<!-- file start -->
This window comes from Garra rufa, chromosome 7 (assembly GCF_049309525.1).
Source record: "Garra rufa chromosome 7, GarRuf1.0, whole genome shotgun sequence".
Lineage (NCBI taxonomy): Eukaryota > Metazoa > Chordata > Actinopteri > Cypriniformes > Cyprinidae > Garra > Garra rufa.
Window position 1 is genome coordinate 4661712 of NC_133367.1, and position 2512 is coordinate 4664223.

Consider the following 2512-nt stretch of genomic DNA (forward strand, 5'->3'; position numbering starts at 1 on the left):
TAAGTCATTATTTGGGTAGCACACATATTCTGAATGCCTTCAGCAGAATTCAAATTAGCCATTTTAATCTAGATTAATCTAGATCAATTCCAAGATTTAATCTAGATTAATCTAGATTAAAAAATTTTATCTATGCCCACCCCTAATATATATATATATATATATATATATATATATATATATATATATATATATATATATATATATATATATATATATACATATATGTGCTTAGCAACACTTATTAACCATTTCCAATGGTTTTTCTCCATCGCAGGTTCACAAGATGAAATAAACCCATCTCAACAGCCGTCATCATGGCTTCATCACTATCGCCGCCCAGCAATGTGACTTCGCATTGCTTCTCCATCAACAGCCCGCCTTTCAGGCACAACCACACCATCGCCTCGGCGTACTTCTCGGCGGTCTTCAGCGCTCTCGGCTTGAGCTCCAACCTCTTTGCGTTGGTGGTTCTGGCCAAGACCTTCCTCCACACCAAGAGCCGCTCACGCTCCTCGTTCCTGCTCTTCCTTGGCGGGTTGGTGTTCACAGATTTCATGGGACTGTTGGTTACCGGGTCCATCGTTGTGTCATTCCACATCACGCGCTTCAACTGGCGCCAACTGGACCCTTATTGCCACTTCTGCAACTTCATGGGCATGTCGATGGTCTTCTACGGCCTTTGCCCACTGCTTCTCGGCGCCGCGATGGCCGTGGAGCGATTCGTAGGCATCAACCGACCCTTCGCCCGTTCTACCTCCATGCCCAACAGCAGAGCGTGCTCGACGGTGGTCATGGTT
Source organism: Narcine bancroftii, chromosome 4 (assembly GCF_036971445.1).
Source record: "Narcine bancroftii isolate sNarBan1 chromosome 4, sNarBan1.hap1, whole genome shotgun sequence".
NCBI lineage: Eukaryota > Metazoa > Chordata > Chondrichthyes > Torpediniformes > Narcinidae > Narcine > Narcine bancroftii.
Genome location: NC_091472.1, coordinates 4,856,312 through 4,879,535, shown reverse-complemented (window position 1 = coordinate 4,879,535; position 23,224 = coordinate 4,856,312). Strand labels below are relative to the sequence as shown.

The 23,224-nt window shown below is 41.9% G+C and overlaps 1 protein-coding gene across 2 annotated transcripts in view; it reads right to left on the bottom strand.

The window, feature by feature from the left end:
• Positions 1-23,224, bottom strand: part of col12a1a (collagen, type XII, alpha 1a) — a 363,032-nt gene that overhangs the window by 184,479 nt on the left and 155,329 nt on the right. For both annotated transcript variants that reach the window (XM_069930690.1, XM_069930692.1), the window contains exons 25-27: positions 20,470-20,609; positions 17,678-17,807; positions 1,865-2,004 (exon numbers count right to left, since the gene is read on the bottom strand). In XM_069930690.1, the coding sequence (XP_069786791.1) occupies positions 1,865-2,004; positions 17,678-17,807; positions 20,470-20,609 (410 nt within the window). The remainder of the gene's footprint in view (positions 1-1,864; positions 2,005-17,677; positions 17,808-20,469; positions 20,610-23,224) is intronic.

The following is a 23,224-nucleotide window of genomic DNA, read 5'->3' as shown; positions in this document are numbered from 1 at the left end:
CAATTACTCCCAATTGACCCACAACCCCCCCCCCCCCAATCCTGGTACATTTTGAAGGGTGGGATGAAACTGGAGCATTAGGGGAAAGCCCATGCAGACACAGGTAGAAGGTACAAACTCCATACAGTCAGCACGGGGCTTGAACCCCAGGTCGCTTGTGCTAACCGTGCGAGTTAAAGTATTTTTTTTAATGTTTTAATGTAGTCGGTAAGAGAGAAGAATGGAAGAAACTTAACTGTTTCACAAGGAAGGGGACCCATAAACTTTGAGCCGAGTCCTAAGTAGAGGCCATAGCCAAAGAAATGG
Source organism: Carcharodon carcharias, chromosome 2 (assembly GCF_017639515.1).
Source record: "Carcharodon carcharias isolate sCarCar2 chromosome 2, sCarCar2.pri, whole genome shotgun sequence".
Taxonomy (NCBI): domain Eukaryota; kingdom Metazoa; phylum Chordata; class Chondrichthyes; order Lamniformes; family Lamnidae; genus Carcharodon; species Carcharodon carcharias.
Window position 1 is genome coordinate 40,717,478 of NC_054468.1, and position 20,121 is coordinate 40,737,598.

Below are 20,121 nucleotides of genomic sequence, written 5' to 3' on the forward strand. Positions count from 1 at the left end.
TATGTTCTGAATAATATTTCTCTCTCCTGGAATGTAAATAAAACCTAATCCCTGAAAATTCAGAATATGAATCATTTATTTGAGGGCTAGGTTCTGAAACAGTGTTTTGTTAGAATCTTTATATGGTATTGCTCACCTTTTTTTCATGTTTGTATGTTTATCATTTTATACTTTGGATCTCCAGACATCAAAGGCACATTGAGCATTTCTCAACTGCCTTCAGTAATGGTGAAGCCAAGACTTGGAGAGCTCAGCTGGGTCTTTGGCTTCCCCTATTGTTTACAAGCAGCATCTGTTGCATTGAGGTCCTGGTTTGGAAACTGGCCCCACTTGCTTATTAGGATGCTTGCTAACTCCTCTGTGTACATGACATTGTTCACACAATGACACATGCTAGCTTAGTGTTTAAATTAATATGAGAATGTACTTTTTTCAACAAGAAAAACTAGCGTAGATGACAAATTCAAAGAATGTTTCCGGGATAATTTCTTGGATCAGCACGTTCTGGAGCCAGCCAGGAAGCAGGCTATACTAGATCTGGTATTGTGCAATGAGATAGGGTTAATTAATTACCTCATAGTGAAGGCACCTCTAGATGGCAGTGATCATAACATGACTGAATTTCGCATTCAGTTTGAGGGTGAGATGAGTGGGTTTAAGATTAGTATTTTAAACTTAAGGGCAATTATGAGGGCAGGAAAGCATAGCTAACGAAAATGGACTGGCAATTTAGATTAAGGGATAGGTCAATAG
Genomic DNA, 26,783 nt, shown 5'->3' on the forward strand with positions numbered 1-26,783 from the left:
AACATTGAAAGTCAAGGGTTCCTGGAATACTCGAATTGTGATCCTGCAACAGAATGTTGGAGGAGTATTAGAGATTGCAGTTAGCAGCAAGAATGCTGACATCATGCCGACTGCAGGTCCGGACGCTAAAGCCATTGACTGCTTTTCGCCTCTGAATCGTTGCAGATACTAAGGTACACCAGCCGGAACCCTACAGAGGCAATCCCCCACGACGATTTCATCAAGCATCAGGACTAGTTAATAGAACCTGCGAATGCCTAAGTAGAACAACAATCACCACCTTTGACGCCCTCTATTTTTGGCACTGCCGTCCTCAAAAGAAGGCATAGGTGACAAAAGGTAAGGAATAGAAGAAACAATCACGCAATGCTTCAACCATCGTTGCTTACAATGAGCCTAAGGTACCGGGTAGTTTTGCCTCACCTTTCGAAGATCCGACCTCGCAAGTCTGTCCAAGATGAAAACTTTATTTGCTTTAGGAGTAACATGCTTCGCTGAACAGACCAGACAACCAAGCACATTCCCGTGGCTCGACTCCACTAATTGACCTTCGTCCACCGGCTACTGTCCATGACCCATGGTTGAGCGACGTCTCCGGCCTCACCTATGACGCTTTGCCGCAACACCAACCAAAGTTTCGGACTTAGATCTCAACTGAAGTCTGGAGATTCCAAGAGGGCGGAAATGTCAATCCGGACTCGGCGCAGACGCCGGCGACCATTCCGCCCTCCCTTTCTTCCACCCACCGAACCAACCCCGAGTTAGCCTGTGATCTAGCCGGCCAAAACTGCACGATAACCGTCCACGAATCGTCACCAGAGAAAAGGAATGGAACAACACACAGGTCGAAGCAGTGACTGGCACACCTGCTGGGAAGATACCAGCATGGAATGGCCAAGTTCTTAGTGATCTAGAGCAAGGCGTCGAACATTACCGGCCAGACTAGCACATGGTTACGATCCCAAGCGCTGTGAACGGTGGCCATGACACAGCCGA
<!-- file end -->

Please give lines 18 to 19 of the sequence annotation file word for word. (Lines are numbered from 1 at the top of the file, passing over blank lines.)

Taxonomy (NCBI): domain Eukaryota; kingdom Metazoa; phylum Chordata; class Chondrichthyes; order Lamniformes; family Lamnidae; genus Carcharodon; species Carcharodon carcharias.
Window position 1 is genome coordinate 40,717,478 of NC_054468.1, and position 20,121 is coordinate 40,737,598.